FIFA slaps a ban on cheeky advert

banned kulula advertSporting events are great aren't they? Mankind's pointless physical endeavours are captured on a million cameras so we can all sit around, burping cheap booze and yelling at our screens telling them how to do whatever it is they do better.

However, away from the fun and pain of the sporting arena, The Big Sporting Festival can be a horrible, nasty, needy place with big-ass companies and sporting governing bodies losing all semblance of humour. The latest culprit is FIFA who have banned an advert from a South African budget airline. (probably thrilling at all this knock-on publicity) put out a tongue-in-cheek advert which saw FIFA complaining that they've infringed their trademark during the build-up to the 2010 World Cup.

What's ad did was to, with a wink and a nod, described their firm as the "Unofficial National Carrier of the You-Know-What" alongside pictures of stadiums, vuvuzelas and footballers and the like (you can see it on the right of this article).

The BBC said that FIFA reckon that the airline could not use football related symbols, going as far as saying that even the words "South Africa" weren't permitted. Unbelievable Jeff!

Of course, FIFA refute this (in an official statement): "For the record, Fifa did not tell Kulula that they could not use soccer balls, or the word 'South Africa', or the Cape Town stadium, or the national flag or vuvuzelas." The adspot breached South African law "by seeking to gain a promotional benefit for the kulula brand by creating an unauthorised association with the 2010 Fifa World Cup".

It's not the first time a sporting governing body has pulled a trick like this. A restaurant in Vancouver called The Olympia was asked to stop using the name - a name they'd had for 20 years - by the twats that run the Winter Olympics. Companies really are joyless bastards aren't they?

Anyway, you're probably not arsed about all this legal gubbins and are really wondering what the shitting crikey a vuvuzela is. Well, it's a South African plastic trumpet used by football fans. Now piss-off. The World Cup kicks off in South Africa on June 11th.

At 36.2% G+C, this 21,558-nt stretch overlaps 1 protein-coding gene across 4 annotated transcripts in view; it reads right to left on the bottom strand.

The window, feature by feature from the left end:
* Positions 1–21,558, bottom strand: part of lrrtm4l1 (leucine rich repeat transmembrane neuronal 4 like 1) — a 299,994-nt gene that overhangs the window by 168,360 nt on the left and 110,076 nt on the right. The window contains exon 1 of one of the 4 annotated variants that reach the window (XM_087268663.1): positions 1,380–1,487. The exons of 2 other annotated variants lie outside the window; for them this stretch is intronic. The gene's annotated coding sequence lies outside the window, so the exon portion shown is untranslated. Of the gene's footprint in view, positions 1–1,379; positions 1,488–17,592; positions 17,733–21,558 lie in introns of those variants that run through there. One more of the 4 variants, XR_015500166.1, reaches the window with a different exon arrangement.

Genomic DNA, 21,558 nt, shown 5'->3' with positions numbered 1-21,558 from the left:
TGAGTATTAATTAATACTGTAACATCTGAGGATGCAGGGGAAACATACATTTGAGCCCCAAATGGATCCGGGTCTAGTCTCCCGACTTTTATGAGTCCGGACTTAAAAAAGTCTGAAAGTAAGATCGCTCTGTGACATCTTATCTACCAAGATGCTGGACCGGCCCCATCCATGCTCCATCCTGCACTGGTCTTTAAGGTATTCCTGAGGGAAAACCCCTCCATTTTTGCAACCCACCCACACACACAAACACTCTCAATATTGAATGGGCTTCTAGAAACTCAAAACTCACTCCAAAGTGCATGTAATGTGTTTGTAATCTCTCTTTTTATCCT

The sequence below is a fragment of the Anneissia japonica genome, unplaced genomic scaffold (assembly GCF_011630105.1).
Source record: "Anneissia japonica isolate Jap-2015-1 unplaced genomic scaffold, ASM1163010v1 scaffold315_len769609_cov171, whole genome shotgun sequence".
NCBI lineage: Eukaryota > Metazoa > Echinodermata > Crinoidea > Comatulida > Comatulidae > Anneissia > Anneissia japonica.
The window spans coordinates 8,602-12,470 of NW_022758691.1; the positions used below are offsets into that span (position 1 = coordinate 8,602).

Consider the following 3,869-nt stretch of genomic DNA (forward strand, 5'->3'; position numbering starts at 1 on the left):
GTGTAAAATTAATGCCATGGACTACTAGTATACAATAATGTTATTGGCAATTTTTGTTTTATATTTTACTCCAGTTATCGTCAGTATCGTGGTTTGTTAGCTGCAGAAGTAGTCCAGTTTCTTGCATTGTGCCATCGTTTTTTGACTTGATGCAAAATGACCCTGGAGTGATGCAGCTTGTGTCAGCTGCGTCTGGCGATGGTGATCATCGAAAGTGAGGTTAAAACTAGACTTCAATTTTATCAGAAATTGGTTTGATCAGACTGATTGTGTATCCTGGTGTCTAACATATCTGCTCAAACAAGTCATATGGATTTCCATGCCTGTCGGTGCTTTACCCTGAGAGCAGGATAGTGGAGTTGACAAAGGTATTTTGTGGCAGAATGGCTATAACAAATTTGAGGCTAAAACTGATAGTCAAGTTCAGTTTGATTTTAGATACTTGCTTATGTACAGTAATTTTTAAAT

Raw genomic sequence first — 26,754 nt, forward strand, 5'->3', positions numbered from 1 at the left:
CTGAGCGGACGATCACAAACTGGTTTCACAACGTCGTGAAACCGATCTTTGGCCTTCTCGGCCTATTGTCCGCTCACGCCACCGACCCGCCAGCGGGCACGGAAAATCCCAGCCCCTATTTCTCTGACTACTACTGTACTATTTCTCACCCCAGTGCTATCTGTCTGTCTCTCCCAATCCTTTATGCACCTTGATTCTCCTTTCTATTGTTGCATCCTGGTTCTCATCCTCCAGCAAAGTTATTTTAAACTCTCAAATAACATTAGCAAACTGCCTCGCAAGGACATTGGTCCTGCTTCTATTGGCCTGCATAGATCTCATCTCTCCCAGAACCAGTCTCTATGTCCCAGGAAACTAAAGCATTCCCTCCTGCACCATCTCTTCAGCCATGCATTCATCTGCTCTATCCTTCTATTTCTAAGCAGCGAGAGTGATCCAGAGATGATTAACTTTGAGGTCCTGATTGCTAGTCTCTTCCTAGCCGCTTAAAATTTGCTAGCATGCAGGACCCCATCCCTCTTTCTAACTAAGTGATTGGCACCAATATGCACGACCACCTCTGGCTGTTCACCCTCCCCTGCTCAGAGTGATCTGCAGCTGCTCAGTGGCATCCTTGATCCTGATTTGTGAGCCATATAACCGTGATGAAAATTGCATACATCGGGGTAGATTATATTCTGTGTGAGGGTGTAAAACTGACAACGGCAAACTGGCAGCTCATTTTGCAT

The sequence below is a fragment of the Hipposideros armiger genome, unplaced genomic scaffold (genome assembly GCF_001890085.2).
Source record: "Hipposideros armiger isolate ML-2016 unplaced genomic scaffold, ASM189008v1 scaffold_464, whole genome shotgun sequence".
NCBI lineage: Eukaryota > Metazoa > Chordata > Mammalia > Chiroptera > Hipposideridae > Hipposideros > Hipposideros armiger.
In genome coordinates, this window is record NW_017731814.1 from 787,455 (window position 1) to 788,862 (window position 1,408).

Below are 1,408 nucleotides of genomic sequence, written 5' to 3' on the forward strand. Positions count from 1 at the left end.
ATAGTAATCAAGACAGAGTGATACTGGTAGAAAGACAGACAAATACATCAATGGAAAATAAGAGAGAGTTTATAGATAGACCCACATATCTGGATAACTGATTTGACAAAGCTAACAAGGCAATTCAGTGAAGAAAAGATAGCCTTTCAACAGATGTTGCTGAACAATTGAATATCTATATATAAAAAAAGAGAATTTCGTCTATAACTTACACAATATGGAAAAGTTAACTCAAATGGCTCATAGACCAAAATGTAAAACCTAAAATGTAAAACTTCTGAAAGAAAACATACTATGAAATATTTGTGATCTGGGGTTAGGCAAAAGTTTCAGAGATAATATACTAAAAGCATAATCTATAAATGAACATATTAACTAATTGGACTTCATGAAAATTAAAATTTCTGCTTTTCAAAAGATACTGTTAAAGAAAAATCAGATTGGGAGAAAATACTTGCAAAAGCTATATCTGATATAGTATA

• Nobby
    The domain name is up for grabs if anyone wants to get in trouble for unauthorised association.
  • Morocco
    What's the legality of buying and and selling it back to them for a massive profit? A friend wants to know.
  • alex
    we where learning about it the other day and if your only aim was to sell it on then they could go round you and get it directly however its relevant as if they wanted it they would have it already and london2012 sounds better and is how its referred to by most people
  • Andy
    AFAIK, no legaility issues. Buy and rake in the profit! :D
  • Gadget f.
    Erm, Andy - no legality issues? Passing off? Trademark infringement? Cybersquatting? I'm no expert but these are the things that immediately spring to mind as potential issues. I think there are also special regulations to protect the Olympics which may also come in to play. Indeed there are cases that suggest you could not sell the domain to anyone other than the london olympic, therefore what value does it have? Even if they want it (and they may not) they know you can't sell it to anyone else so aren't likely to offer you much (or anything) for it! Not worth the hassle I reckon.
  • JGN
    for £2.50.. worth a gamble surely. better odds than a lottery ticket!
  • Jack
    urgh someone already has it now
  • Jack
    Simon Grossman you knob! Its probably worth something, it was snapped up back in 2000 £2.50 a years its worth it. I sold for $600 a year or two ago (a mis-representation of the service that was supposed to go big). Mind I had to pay about $50 in commission.
  • Paul N.
    Does Simon Grossman happen to be a BW reader :D
  • FIFA B.
    [...] Gimmers, a writer at, presents an extreme reminder of the lengths that major sports governing bodies are prepared to go [...]

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